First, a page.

Remember that Dijkstra’s Algorithm works like the following:

  1. Instantiate a dictionary that will eventually map vertices to their distance from their start vertex
  • Assign the start vertex a distance of 0 in a min heap
  • Assign every other vertex a distance of infinity in a min heap
  • Remove the vertex with the smallest distance from the min heap and set that to the current vertex
  • For the current vertex, consider all of it’s adjacent vertices and calculate the distance to them by (distance to the current vertex) + (edge weight of current vertex to adjacent vertex). If this new distance is less than its current distance, replace the distance.
  • Repeat 4 and 5 until the heap is empty
  • After the heap is empty, return the distances

In order to keep track of all the distances for Dijkstra’s Algorithm, we will be using a heap! Using a heap will allow removing the minimum from the heap to be efficient. In python, there is a library called heapq which we will use to do all of our dirty work for us!

The heapq method has two critical methods we will use in Dijkstra’s Algorithm: heappush and heappop.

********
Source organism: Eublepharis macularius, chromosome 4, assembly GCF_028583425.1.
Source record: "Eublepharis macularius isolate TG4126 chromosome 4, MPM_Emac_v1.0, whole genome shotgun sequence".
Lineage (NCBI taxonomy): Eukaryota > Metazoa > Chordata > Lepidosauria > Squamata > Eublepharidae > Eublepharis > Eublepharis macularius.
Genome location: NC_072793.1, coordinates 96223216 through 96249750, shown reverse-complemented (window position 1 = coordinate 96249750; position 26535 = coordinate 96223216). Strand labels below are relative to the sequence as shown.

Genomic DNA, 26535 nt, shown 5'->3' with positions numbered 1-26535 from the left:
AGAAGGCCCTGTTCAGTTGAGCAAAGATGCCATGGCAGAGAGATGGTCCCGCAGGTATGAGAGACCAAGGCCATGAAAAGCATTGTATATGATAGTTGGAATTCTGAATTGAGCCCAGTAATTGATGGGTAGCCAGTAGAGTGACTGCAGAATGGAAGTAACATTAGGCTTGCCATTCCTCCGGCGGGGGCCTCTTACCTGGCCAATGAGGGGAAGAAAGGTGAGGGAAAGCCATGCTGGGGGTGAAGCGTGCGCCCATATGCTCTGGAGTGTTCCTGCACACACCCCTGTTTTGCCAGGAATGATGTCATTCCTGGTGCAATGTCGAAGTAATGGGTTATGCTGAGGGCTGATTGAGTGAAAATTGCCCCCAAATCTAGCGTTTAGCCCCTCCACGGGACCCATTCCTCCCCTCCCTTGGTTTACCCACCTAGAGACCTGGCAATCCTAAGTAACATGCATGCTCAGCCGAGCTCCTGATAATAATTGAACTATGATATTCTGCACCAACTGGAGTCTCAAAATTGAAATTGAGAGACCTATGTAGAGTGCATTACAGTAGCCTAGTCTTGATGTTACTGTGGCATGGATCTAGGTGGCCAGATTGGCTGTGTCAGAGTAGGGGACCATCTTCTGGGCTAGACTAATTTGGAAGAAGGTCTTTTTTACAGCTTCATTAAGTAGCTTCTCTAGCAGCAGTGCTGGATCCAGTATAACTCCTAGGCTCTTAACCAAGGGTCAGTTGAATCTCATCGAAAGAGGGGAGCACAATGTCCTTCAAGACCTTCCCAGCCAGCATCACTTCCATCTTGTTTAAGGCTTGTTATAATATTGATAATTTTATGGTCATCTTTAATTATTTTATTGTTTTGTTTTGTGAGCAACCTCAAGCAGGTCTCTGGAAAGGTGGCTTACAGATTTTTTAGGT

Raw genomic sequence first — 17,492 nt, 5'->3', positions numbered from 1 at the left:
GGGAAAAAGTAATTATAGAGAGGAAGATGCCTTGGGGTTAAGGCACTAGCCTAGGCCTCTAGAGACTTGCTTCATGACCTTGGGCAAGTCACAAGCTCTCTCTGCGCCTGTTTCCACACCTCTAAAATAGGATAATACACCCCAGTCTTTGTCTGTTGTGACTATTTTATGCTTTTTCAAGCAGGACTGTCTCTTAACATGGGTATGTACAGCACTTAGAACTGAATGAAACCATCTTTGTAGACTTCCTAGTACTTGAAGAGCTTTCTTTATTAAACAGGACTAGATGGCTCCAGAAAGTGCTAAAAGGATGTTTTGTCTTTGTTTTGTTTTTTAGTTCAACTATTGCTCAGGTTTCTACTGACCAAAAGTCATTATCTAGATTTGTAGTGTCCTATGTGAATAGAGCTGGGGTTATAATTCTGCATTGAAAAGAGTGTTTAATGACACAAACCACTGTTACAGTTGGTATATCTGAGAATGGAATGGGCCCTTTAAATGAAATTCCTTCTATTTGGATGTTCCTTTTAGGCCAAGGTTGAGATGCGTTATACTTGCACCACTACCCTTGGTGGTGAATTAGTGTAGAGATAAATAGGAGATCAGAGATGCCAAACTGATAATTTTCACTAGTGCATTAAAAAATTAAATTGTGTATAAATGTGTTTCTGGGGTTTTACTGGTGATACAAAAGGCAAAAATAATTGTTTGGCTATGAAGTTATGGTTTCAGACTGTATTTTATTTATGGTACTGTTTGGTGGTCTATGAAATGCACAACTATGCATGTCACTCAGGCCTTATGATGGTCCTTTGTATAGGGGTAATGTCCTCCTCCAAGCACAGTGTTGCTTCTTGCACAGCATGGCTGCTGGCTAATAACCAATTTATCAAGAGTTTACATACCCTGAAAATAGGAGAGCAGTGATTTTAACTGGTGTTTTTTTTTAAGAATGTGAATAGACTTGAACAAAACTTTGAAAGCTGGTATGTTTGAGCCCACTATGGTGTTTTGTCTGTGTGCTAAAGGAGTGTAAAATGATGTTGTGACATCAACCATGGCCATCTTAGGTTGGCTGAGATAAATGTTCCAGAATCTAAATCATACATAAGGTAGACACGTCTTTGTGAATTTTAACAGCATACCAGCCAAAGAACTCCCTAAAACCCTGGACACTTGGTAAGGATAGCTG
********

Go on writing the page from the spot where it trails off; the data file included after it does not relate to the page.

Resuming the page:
• heappush will add a value to the heap and adjust the heap accordingly
  • heappop will remove and return the smallest value from the heap

Let’s say we start by initializing a heap with the following tuple inside:

heap = [(0, 'A')]

We can add values to this heap like this:

heapq.heappush(heap, (1, 'B')) heapq.heappush(heap, (-4, 'C'))

We can remove the smallest value in the heap like this:

value, letter = heapq.heappop(heap)

value will be equal to -4, and letter will be equal to 'C'.

You can read more about the documentation of heapq here.



At the top of the file, import heapq.

Then, uncomment the code and run it! See what happens!

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